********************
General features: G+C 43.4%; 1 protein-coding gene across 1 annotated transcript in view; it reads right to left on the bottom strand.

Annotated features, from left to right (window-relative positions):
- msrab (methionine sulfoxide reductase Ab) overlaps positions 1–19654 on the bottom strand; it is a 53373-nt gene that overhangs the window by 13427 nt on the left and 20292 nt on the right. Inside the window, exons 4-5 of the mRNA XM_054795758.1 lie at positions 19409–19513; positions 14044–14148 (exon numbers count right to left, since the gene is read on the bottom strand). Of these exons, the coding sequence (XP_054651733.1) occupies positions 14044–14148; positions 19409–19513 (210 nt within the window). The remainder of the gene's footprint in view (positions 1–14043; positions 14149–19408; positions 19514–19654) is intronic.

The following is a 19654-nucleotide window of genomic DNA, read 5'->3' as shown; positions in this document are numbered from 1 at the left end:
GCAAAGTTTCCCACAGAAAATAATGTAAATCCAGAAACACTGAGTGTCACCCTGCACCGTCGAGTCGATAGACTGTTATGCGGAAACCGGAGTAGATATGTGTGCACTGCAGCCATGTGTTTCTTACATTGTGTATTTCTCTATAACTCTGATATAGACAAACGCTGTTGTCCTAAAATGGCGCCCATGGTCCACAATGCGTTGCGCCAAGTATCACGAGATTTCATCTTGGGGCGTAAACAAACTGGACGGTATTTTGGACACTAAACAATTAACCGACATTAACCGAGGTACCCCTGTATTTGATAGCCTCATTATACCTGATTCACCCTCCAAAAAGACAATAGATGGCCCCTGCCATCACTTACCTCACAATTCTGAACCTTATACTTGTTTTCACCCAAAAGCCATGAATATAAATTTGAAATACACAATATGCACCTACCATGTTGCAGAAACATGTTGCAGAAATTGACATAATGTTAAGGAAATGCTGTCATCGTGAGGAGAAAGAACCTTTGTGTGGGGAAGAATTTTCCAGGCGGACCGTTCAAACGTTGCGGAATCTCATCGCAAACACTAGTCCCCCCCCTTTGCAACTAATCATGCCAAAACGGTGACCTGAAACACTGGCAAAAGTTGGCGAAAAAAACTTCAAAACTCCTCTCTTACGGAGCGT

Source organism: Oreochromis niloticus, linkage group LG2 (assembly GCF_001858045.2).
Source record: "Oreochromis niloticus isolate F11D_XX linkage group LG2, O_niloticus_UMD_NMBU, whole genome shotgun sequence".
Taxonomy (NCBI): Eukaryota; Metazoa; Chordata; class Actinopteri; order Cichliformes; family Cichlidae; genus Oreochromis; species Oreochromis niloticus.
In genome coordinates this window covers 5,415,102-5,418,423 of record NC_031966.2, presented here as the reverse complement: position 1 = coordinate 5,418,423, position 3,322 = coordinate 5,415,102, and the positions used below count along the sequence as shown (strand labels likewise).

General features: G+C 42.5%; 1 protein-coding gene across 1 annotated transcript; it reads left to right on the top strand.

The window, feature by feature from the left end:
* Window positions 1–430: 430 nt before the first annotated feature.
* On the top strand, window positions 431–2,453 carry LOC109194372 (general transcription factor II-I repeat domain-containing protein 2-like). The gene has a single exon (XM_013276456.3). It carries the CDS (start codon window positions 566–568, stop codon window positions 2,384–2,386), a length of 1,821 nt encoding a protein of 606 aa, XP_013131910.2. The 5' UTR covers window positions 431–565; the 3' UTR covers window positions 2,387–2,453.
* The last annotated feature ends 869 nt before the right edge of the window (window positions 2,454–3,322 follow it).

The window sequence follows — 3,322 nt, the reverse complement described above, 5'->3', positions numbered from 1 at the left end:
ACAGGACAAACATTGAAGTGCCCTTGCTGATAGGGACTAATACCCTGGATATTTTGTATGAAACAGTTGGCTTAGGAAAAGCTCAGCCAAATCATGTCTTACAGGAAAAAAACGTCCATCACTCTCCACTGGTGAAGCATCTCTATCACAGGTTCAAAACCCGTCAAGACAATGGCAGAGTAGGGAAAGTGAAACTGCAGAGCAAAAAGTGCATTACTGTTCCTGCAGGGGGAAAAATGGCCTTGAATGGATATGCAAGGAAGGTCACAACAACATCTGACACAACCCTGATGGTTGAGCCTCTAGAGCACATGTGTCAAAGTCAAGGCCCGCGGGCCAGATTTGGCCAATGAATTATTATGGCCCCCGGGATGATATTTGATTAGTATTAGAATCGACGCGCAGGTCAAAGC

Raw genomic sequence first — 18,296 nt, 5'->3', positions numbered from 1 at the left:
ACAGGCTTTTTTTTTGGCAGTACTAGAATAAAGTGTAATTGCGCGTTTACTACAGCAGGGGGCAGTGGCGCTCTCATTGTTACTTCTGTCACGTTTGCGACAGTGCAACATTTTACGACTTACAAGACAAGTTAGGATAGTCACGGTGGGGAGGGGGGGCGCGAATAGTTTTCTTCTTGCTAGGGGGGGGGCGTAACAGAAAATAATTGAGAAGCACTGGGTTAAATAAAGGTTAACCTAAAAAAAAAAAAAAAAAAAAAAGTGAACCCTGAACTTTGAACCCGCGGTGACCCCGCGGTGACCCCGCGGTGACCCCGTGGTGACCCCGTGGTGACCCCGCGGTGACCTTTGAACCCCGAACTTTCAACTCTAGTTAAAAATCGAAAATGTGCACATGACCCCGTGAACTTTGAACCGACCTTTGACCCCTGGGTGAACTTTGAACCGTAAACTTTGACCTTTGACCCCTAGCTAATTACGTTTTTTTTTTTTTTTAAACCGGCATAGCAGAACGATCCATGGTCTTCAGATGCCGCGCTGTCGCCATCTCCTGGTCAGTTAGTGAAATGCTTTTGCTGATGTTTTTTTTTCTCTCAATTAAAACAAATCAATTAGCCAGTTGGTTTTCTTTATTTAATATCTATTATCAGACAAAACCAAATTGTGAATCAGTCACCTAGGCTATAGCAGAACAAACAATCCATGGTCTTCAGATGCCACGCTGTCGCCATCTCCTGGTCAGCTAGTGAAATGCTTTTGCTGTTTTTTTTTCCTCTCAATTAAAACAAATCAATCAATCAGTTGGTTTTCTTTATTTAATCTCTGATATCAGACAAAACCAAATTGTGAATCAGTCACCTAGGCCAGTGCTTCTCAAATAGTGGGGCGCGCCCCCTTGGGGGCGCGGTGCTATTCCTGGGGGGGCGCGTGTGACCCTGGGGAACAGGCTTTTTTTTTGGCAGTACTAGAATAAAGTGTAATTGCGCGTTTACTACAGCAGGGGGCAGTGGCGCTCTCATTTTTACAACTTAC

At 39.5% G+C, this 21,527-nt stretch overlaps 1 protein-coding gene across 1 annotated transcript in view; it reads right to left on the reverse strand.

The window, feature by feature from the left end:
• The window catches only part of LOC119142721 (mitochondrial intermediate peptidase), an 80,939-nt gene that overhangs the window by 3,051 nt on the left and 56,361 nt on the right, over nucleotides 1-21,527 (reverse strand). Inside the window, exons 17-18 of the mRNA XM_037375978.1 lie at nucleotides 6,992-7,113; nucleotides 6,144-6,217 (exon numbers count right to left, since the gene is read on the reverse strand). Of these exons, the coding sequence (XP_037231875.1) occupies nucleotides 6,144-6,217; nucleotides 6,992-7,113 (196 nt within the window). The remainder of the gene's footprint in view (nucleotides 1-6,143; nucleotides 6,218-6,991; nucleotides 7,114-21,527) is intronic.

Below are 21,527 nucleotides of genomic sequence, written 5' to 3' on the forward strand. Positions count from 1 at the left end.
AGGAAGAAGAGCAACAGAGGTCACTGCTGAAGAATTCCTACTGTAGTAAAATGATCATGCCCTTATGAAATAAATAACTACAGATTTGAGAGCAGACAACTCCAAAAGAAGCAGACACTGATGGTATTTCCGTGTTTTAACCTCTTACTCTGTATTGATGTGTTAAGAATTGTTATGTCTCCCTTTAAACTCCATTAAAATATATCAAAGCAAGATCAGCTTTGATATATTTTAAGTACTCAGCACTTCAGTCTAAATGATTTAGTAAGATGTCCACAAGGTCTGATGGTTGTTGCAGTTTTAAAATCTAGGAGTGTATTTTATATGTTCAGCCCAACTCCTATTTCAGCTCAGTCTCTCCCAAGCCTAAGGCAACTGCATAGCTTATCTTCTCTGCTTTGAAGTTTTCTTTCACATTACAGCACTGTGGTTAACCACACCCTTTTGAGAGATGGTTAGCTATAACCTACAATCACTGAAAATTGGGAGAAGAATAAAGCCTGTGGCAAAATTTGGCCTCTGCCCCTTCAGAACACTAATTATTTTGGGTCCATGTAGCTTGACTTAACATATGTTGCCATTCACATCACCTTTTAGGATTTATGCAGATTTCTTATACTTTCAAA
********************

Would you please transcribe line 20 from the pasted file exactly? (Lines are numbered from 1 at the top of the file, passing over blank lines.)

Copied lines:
The window, feature by feature from the left end: